Prevention: Regular brushing & flossing, giving up smoking, using a tongue scraper, routine dental exams, mouth rinses
Condition Three: Gum Disease
Common symptoms: Swollen and tender gums, inflammation, bad breath, tooth sensitivity, pain, bleeding gums
Gum disease – also known as periodontal disease – is a bacterial infection that’s caused by high levels of plaque in the mouth. Over time, the bacteria in plaque can destroy the tissue around a tooth, and eventually the ligaments and bone that support the structure of the tooth.
It’s thought that around half the US population has gum disease at varying levels of severity – early stage gum disease is known as gingivitis, while late stage gum disease is called periodontitis. Gum disease can be a very serious condition if it’s not treated quickly and monitored with regular dental checkups.
- Advice on good oral hygiene practices
- Scaling and polishing
- Root planing
- Antiseptic mouthwash
- Restorative dental treatment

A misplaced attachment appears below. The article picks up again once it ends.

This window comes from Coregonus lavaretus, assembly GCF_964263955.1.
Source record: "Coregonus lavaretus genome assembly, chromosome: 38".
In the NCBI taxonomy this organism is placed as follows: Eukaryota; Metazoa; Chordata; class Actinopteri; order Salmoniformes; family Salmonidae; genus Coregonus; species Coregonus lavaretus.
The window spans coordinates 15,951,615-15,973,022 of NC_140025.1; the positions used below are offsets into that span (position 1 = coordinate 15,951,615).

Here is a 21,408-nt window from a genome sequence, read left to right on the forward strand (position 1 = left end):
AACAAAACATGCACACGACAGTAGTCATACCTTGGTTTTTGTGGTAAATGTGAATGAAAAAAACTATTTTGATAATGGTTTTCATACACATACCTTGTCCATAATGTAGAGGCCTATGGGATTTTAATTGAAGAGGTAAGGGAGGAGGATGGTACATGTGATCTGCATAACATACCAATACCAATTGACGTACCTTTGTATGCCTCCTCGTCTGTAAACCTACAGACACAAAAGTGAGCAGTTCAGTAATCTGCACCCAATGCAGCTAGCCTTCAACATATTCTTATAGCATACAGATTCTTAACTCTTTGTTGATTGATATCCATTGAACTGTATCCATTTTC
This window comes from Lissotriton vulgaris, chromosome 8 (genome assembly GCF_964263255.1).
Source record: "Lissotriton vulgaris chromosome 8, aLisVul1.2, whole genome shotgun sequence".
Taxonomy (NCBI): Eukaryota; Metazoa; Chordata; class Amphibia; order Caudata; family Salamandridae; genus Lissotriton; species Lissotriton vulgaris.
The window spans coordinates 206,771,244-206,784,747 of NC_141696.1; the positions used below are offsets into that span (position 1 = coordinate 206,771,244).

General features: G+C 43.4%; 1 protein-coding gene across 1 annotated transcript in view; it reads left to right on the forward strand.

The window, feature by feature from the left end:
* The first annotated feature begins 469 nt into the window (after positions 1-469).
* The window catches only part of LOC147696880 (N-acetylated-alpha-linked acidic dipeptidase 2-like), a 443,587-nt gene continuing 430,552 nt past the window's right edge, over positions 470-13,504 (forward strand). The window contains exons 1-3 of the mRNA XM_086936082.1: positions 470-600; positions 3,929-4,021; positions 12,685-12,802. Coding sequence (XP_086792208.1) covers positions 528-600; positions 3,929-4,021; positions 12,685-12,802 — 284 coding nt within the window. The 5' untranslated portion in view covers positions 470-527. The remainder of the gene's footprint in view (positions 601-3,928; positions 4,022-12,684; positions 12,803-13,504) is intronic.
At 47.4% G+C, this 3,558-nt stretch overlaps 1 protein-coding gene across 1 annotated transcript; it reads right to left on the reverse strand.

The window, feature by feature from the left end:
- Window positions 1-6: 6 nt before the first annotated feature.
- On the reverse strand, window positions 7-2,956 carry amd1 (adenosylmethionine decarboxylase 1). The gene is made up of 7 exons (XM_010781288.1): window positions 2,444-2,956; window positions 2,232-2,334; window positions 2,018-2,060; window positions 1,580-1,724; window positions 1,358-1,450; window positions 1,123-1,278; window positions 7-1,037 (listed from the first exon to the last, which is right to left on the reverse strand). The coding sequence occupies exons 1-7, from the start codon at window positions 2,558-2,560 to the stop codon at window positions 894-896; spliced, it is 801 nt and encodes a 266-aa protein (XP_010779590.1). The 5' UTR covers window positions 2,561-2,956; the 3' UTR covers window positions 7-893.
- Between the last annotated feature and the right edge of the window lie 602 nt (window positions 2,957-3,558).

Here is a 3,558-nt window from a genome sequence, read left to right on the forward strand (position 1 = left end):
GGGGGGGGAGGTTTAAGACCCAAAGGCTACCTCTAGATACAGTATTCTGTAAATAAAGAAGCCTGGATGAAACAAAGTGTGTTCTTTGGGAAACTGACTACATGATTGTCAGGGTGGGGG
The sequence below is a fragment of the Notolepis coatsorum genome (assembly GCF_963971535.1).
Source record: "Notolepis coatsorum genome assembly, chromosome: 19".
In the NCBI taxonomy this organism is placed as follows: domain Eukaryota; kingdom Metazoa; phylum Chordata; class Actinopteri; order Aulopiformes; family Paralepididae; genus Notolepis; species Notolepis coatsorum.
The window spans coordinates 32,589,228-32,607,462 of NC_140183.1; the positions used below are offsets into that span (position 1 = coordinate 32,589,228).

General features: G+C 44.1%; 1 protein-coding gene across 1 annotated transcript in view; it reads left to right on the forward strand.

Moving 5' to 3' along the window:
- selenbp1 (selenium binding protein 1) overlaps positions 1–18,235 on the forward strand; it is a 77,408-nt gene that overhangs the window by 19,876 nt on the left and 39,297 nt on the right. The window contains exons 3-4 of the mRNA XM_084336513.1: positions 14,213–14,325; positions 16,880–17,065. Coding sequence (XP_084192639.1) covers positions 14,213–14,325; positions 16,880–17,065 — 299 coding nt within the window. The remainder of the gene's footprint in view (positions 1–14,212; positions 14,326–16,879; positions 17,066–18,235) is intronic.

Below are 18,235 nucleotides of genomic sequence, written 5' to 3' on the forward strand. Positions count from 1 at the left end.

Prevention: Regular brushing & flossing, routine dental exams, giving up smoking, eating a healthy diet
Condition Four: Tooth Erosion
Common symptoms: Cracked teeth, chipped teeth, tooth sensitivity, discoloration, tooth indentations
Tooth erosion – also known as acid erosion or enamel erosion – is similar to tooth decay in that it involves acid damage to tooth enamel. Unlike tooth decay, tooth erosion typically occurs when too much acidic food is consumed within a short period of time, leaving the saliva in the mouth incapable of neutralizing the acid fast enough. If too much acid is consumed, it can cause enamel to become thinner and result in an increased sensitivity to temperature.
Dental Treatment options:
Prevention: Avoiding fizzy drinks, avoiding citrus fruits, rinsing your mouth but not brushing your teeth after consuming acid substances
Condition Five: Oral Cancers
Common symptoms: Rough texture in mouth, sores, difficulty eating and swallowing, trouble moving your jaw or tongue, changes to your bite, lumps, bleeding in the mouth, ear pain